We became a new America in 2008. We were ushering in a new era of post-racial mentality. We had just elected our first African-American President, Barack Obama (D-IL). The stage was set and Hyde Park was ready for a breath of fresh air to take hold of the political system that many had felt was holding down minorities.
President-elect Obama did not disappoint and gave one of the most magnificent speeches anyone could have imagined. At that moment, it appeared that we were actually going to come together behind this new voice in American politics. “Hope and change” was more than just a campaign slogan — it was what each of us wanted to embrace as a unified people.
Too bad none of these things came true and the speech was mere words and no action.
I’m sick and tired of the left slandering conservatives as racists. You see some on the left talking down to black conservatives far too much and — when confronted — they throw misdirection in our faces by saying that we’re the party of racism. No matter the issue I welcome honest and vigorous discourse, but I will ignore anyone who just plays the race card without substance.
I think there are points that should be made as to why President Obama has failed completely on the issue of racial division. Some may not agree, but it’s better if we put everything out on the table and figure out how to move forward. I’m not going to accept any more nonsense about what a white conservative like myself can or cannot discuss. I am all about creating solutions — and to create them, we must break down the problem. This article represents just a small fraction of the discussion.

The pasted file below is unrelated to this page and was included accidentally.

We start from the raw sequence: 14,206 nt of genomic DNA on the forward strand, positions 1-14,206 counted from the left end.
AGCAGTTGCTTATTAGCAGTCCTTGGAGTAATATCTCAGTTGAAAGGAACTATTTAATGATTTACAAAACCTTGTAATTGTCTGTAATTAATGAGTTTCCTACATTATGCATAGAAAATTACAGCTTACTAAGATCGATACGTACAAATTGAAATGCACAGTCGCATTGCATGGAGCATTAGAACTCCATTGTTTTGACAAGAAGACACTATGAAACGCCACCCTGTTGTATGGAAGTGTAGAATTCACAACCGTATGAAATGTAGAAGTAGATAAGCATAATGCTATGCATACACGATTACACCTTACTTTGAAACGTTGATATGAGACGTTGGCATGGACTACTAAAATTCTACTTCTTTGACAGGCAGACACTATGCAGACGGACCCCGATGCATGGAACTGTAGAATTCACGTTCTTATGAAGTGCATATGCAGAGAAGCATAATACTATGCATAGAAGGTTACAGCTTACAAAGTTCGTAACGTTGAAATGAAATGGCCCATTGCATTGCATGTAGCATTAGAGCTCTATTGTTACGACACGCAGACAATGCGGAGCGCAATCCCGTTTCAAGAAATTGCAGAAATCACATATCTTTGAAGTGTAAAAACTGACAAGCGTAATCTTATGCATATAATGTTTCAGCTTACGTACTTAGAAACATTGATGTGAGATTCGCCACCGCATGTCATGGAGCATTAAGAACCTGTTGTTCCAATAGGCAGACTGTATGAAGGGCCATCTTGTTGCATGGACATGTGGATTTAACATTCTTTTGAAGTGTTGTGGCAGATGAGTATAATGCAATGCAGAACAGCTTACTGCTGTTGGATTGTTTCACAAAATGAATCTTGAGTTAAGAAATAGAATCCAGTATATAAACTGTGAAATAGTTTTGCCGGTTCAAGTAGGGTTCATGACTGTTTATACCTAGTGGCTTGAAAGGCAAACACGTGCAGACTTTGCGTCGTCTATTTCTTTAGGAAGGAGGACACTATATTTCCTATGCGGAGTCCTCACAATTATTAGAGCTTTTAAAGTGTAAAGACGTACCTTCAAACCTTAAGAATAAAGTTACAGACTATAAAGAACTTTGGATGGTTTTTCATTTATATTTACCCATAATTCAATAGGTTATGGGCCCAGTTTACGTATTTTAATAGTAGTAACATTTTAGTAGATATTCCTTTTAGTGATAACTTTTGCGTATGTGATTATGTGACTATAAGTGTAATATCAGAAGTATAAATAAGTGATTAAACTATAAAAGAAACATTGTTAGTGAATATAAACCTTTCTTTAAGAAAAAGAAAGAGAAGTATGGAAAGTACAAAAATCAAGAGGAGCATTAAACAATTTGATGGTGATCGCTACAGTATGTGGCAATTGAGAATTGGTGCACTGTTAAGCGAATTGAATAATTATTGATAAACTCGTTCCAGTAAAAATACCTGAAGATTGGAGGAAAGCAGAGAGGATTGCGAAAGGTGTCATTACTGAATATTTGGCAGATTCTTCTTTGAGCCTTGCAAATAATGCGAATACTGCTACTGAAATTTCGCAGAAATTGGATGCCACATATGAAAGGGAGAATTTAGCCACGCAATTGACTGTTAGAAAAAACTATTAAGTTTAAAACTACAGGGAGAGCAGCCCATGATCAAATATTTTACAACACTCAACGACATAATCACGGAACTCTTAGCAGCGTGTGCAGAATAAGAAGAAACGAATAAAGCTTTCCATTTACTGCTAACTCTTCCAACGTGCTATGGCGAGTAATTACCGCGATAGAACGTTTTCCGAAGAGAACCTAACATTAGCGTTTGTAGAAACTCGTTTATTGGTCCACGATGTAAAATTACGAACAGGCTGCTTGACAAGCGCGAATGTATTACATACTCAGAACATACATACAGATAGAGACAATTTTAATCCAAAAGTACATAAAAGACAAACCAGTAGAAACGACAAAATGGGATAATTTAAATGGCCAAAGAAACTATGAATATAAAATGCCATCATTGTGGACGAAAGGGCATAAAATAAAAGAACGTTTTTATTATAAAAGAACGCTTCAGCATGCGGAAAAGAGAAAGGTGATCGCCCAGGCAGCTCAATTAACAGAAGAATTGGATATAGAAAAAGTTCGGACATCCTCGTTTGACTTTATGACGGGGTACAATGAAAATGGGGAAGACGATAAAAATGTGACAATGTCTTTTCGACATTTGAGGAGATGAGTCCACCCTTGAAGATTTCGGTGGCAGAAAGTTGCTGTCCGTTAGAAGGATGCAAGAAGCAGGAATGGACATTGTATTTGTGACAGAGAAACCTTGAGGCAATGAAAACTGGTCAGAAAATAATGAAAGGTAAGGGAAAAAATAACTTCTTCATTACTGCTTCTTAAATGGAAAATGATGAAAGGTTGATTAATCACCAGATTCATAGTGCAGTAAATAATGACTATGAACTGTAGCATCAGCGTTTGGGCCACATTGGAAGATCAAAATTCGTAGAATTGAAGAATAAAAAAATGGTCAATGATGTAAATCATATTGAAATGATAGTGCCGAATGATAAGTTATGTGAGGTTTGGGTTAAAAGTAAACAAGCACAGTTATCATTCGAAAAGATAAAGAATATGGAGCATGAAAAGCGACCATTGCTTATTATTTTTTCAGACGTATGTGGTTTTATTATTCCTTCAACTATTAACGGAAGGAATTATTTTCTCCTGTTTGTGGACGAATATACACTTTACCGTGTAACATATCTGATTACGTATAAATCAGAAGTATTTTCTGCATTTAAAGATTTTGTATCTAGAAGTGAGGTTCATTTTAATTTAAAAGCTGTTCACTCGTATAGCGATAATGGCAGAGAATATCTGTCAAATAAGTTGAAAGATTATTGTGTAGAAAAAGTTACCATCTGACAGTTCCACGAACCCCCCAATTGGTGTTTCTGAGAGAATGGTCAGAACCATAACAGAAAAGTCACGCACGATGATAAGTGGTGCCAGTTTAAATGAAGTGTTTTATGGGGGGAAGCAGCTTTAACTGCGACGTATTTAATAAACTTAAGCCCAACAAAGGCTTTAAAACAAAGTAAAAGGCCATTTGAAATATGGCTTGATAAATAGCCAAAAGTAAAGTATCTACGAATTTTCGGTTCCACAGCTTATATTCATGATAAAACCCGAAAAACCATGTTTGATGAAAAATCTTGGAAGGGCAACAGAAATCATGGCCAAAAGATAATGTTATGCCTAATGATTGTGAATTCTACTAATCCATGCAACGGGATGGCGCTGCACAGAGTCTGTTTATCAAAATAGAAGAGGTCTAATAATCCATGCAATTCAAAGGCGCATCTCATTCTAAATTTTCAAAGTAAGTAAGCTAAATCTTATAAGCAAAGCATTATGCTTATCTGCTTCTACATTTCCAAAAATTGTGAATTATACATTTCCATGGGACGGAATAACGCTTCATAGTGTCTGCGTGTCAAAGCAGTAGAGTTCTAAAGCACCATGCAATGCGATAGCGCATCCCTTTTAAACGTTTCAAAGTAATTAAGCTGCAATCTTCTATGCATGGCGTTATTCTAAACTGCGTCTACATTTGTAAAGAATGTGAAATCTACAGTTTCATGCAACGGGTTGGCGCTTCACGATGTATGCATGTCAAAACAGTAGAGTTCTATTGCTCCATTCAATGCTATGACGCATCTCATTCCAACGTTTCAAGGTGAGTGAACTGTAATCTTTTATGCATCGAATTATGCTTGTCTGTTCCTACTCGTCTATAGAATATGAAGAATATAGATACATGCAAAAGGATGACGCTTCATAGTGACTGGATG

You don’t agree with the President? POW! You’re racist!
Fast forward five years and it appears that all the hope and change we wished for isn’t going to happen under this president. We’ve seen more divisiveness and alienation of foes during this administration than we have since the 1960s. We watched as President Obama came into office with his party having a super majority in both chambers of Congress, after which they rammed through one of the most controversial pieces of legislation ever: Obamacare.
This is the moment when we began to see the racial divide widen. Huge rallies started popping up all over the country in opposition to the healthcare bill that was being voted into law. These rallies became known as Taxed Enough Already (TEA Party) and were mainly comprised of conservative-minded constituents.